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The Importance of the High School Resume

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The Importance of the High School Resume

A high school resume is more than just a list of accomplishments to pass along to colleges. It’s a snapshot of who you are, what you’re passionate about, and how you spend your time. Because admission to college is so highly selective today due to the marked increase of students applying for the limited open slots, it is crucial that you find a way to stand apart from all of the other applicants. A high school resume can help you do that. It is one of the most important marketing tools that you can use in selling yourself. Essentially your resume provides a snapshot picture of the "real" you.

Using the Resume

The obvious use of a high school resume is with the Common Application. But that is only one of its many benefits. You can use your resume throughout your high school career to keep track of your activities and accomplishments. Once you reach senior year, it will serve as a reminder of the past four years and make it easier to complete the college application.

The high school resume can also be used when completing scholarship applications as an addendum to the application itself. Scholarship judges often look for students who stand out and have a well-rounded academic and social commitment. The resume can give them a deeper look into who you are and why you are deserving of the scholarship.

Perhaps one of the best uses of the high school resume is for recommendation letters. Provide the person you have asked to write your letter with a copy of your resume. It will serve as a reminder of all you have accomplished in high school and will help them craft a personal letter for the admissions committee.

An Exceptional Resume

The one thing employers will say about resumes, “Make it concise and to the point.” A resume should catch the reader’s attention immediately and keep it long enough to give the reader an idea of who you are and what you represent. Long resumes rarely get read. If the employer doesn’t see something on the first page to catch his attention, he won’t continue reading the 2nd, 3rd, or 4th pages.

Applying these simplistic resume directions to the high school resume, what do you want to communicate in your resume?

  • Consistency—Colleges look for consistency over four years. If the resume lists a multitude of activities, a spattering of extracurriculars, or a few hours of community service here and there you aren’t communicating consistency. Instead of listing every single activity you have participated in, consider focusing on the one that represents who you are and a consistent involvement throughout high school. It’s not about the numbers, it’s about the level of involvement that matters.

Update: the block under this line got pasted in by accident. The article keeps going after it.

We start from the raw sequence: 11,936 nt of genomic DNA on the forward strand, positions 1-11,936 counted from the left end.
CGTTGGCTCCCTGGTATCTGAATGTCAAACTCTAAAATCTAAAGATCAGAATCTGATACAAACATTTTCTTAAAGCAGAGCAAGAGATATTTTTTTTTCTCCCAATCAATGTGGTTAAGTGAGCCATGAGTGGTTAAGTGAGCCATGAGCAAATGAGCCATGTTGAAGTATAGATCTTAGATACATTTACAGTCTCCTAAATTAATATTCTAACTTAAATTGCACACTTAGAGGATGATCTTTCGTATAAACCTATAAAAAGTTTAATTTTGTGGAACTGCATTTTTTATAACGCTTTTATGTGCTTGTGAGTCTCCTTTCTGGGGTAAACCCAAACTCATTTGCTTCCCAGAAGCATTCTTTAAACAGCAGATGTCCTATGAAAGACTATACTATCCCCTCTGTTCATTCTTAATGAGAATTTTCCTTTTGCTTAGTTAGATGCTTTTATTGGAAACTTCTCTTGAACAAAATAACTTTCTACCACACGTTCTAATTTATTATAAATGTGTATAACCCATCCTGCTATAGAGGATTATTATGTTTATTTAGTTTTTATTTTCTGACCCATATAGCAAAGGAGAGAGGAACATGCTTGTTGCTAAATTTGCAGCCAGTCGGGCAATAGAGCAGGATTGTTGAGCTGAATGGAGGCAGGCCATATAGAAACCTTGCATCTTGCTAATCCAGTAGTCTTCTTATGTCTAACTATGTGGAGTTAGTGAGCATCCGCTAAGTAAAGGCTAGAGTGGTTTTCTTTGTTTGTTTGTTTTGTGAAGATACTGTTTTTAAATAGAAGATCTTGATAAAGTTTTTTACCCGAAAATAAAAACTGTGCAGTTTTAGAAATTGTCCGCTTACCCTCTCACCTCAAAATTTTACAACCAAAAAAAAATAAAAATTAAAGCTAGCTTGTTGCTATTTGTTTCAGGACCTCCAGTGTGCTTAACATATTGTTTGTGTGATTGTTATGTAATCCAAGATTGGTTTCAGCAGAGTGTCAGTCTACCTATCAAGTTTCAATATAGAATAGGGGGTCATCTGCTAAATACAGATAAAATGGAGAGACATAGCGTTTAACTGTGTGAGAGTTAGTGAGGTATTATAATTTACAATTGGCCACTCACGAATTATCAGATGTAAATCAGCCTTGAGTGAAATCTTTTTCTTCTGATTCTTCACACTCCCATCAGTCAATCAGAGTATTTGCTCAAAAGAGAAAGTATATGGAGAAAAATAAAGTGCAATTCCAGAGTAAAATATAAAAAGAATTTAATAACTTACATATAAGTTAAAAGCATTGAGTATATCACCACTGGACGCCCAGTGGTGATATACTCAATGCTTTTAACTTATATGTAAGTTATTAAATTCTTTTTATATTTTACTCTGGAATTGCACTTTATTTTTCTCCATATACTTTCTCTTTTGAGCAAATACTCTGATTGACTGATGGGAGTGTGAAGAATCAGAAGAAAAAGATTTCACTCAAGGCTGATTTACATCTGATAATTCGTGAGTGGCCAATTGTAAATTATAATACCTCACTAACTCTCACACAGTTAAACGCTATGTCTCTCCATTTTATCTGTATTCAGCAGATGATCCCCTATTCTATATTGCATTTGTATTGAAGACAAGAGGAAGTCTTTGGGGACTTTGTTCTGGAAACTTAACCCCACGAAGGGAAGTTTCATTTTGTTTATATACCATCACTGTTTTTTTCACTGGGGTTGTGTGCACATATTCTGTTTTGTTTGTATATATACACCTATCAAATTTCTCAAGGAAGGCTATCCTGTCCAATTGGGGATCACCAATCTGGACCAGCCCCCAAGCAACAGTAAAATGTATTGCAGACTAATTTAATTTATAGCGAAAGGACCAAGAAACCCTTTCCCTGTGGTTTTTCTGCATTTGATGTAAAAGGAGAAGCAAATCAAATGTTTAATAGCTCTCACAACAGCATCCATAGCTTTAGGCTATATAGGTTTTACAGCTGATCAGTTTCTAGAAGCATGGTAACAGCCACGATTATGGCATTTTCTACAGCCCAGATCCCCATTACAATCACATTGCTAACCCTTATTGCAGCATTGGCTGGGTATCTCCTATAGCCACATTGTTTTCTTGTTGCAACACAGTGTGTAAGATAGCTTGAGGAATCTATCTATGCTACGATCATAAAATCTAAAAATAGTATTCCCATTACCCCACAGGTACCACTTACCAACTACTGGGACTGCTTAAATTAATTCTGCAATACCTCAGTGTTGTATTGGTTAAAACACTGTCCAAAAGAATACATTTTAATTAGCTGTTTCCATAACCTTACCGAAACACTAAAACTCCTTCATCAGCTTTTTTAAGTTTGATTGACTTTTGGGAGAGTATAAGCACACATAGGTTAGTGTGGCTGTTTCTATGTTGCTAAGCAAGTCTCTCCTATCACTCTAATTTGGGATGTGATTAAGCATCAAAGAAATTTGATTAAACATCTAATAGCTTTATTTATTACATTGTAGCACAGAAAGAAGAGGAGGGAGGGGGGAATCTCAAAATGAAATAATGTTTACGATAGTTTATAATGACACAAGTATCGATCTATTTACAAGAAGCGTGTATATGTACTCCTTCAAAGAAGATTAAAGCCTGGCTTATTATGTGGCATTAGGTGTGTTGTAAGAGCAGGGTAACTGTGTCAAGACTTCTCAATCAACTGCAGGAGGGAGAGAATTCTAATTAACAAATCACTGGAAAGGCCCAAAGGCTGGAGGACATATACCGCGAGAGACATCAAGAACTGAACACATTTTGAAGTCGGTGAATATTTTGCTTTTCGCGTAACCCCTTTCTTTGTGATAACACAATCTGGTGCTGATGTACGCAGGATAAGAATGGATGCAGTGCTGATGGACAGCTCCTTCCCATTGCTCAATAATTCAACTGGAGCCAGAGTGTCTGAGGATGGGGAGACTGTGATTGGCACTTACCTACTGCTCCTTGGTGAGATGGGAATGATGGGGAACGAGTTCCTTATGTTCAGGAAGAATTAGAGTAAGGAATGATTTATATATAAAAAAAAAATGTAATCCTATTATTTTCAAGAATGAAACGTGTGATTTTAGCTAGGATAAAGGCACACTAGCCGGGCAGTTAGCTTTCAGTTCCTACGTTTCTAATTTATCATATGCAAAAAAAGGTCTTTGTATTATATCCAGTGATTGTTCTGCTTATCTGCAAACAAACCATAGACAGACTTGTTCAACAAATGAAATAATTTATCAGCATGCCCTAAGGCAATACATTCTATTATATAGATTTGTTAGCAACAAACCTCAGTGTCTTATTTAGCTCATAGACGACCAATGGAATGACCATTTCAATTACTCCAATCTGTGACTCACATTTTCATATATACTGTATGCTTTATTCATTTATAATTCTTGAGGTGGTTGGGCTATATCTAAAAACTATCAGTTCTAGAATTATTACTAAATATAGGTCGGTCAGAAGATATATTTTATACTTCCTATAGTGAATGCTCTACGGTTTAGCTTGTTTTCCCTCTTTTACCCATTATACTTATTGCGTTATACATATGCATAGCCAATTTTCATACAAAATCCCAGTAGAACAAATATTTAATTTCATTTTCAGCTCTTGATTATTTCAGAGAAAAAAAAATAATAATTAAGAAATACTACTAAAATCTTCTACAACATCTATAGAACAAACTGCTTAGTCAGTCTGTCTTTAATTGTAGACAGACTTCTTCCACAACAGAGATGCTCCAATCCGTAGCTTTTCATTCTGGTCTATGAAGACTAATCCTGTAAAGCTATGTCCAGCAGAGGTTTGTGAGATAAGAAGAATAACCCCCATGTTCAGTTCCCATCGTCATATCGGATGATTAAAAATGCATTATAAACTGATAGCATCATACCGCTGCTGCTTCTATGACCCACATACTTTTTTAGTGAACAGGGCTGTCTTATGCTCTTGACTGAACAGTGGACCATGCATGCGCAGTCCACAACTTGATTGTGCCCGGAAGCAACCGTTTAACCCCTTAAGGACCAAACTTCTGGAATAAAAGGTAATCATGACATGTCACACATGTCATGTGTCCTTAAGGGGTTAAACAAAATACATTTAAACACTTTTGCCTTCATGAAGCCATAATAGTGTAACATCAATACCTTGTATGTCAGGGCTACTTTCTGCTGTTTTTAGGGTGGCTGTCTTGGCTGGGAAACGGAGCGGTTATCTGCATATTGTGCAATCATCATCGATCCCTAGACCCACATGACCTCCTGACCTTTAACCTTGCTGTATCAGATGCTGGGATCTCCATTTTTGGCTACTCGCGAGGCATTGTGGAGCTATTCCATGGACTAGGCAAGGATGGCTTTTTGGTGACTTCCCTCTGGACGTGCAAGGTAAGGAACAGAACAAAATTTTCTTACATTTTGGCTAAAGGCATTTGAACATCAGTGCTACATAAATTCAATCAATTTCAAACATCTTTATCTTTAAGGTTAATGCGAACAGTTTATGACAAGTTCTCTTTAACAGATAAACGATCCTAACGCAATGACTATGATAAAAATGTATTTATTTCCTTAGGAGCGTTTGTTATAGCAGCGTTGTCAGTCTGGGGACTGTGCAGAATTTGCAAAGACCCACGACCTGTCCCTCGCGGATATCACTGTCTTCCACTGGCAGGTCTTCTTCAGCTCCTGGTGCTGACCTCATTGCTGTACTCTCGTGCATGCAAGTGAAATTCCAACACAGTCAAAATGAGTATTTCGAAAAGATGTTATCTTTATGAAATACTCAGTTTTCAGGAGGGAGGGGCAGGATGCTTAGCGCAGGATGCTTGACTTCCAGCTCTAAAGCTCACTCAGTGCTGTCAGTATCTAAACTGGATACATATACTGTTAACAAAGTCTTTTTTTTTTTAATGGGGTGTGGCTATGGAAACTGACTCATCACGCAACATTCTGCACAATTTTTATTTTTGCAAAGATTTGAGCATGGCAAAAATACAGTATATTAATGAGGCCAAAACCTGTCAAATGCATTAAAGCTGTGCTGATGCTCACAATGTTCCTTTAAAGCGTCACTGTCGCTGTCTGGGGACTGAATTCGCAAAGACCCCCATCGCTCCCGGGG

• Honesty—When a college looks at your resume, it should be an extension of your essay and the rest of your college application. Don’t pad it or pretend to be someone you are not. Be honest and thorough without being monotonous. If your essay talks about the summer you spent abroad volunteering with a religious organization, this should be an extension of who you are—not just something to impress college admissions. Don’t brag; use the resume as a tool to show off who you are and what is most important to you.

  • Commitment—The high school resume should communicate commitment— commitment to academics, commitment to excellence in school activities, and commitment to service. Each item on the resume should speak to that level of commitment. Anyone can join a club, play one semester of a sport, or take one difficult, challenging class. But colleges are looking for the student who goes “all in”, not someone who stands by the sidelines and watches.

The high school resume should get to the point and show colleges why they should offer you admission. It’s your tool to shine in the college application process, a tool to use when applying for scholarships and to use when asking for recommendations.

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Written by Suzanne Shaffer

Suzanne Shaffer counsels parents and students in the college admissions process and the importance of early college preparation. Her Parenting for College blog offers timely college tips for parents and students, as well as providing parents with the resources necessary to help their college-bound teens navigate the college maze.

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